We can scale manually, or it may be easier to have the scanner driver take care of the math, using the scanner's scaling control. We can simply set resolution to 250 dpi (whatever value we use for printing), and set the Output Scaling to some percentage size to create the desired output size. This 200% scaling creates an image that is larger in inches, pixels, and resolution (beyond what was specified). The scanner driver will know what we're asking, and will do the calculations to create it.
The chart below illustrates the two ways to double the image size in pixels of a 150 dpi 4x4 inch scan. We can specify 300 dpi 100%, or we can specify 150 dpi with 200% scaling. Both methods display the same size on the monitor, but only the second way will print at 200% size.
|4 x 4||300 dpi||100%||300 dpi||1200x1200||300 dpi||4x4 inches|
|4 x 4||150 dpi||200%||300 dpi||1200x1200||150 dpi||8x8 inches|
Now, don't make this difficult just because I am. It really is pretty easy, and the point belabored here is that the scanner does exactly the same thing either way. Either way, the scanner actually scans at 300 dpi and creates the same 1200x1200 pixel image from a 4x4 inch input area. That is the scanning resolution actually used. Conversely, the output resolution number is just a note or comment that is carried along with the image. This is the scaled resolution, or the printing resolution, and it is just a number, a numerical value, nothing more. It only matters to the printing software, to tell it how to size the image pixels on that output device later. The lesser resolution number will print larger, because 150 dpi will print dots (pixels) twice as far apart than does 300 dpi (the centers of the pixels are twice as far apart, therefore the pixel's size is twice as large). 300 dpi dots are closer together than 150 dots to the inch, so the same 1200x1200 pixel image prints smaller at 300 dpi than at 150 dpi.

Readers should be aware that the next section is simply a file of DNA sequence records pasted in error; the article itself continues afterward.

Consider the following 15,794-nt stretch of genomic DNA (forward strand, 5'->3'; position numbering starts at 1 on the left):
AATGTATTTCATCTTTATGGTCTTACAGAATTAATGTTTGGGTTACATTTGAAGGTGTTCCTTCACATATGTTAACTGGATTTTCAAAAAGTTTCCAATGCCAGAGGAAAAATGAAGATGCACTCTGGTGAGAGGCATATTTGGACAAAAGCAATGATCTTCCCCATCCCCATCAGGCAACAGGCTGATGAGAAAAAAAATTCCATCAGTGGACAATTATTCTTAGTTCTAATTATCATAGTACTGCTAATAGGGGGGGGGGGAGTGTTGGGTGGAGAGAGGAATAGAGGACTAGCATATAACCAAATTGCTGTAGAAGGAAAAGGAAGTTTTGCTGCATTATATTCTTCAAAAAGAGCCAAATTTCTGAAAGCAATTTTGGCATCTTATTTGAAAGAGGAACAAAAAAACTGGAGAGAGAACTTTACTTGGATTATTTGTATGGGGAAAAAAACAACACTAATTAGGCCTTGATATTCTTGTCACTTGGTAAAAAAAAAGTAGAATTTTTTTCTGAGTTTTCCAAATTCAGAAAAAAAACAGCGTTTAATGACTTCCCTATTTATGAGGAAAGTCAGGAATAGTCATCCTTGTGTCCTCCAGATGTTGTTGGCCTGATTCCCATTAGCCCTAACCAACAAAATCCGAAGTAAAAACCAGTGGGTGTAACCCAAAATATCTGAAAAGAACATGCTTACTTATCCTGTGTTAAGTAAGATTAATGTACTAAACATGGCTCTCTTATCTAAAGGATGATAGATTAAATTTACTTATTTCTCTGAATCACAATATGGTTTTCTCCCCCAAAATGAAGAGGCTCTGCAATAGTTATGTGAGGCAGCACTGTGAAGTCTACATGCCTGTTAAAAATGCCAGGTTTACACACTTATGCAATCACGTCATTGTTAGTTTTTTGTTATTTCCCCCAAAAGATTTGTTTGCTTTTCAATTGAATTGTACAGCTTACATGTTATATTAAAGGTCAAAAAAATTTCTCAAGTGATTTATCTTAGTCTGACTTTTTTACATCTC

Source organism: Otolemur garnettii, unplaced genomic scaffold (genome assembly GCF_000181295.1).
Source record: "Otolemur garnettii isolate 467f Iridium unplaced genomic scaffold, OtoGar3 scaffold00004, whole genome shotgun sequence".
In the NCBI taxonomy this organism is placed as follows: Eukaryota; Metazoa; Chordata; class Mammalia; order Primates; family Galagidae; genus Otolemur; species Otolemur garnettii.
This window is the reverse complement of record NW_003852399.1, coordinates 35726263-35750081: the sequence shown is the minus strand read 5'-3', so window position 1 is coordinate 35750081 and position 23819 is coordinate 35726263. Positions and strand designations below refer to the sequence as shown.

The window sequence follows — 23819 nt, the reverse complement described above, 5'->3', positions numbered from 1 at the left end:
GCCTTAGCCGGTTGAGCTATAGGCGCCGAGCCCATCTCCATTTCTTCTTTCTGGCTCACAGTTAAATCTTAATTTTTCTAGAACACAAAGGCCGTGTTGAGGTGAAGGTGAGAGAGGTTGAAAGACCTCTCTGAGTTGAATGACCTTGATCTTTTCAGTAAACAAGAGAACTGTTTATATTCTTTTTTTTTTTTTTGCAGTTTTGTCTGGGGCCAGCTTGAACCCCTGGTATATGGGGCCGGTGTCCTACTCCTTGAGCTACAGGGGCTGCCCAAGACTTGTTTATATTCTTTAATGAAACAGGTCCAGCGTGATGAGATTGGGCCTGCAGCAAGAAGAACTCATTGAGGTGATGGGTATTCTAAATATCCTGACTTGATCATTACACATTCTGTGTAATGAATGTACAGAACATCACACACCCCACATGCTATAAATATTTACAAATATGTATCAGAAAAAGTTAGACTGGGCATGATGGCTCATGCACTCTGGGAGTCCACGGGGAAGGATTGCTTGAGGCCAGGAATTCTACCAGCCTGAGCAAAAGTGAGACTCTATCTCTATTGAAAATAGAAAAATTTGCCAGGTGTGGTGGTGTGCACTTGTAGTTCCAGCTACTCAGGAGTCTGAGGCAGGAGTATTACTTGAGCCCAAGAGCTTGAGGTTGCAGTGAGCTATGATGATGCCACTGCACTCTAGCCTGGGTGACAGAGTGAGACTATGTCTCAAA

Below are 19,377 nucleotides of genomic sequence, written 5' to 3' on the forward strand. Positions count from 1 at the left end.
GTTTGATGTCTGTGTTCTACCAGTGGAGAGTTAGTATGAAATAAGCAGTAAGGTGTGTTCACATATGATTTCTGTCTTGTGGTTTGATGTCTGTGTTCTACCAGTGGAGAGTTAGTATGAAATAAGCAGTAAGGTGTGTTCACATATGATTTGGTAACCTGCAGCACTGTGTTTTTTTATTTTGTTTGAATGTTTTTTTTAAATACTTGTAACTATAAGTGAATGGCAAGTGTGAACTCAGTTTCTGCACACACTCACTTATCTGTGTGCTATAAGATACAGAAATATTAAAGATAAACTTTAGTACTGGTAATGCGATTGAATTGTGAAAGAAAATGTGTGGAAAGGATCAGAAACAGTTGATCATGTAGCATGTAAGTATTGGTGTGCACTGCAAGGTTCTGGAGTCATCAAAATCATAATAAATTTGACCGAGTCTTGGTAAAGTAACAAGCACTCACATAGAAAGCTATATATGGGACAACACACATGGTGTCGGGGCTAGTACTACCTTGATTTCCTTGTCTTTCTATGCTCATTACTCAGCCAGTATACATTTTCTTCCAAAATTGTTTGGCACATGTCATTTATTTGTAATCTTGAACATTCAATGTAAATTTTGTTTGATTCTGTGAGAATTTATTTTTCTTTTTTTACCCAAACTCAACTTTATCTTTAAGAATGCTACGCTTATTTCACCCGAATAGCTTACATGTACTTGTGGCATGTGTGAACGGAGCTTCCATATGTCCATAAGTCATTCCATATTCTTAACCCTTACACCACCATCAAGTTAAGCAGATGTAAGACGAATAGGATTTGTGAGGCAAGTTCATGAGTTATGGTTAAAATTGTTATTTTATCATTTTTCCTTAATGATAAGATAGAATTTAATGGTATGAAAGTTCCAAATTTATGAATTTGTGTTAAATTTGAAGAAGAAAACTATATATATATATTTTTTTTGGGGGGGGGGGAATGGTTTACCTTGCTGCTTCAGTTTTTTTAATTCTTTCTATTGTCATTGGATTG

So there are two concepts of resolution when scanning for the printer. I'll call them scanned resolution and scaled resolution.
Scanned resolution is what creates the actual image size. The original has let's say an area of 4 by 4 inches, that was scanned at some specific dpi resolution, say 300 dpi at 100%, which created an image that is X by Y pixels now, 1200x1200 pixels in this case.
When we print this image, the drivers print the pixels on the paper at the spacing determined by the scaled resolution, that is, 300 dots to the inch in this case, if it was not changed, and if it was 100% scale factor. So the printed image size comes out as 1200 pixels / 300 dpi = 4 inches. Our image is printed the same size as the original, 4x4 inches (because scaled and scanned resolution are equal at 100%).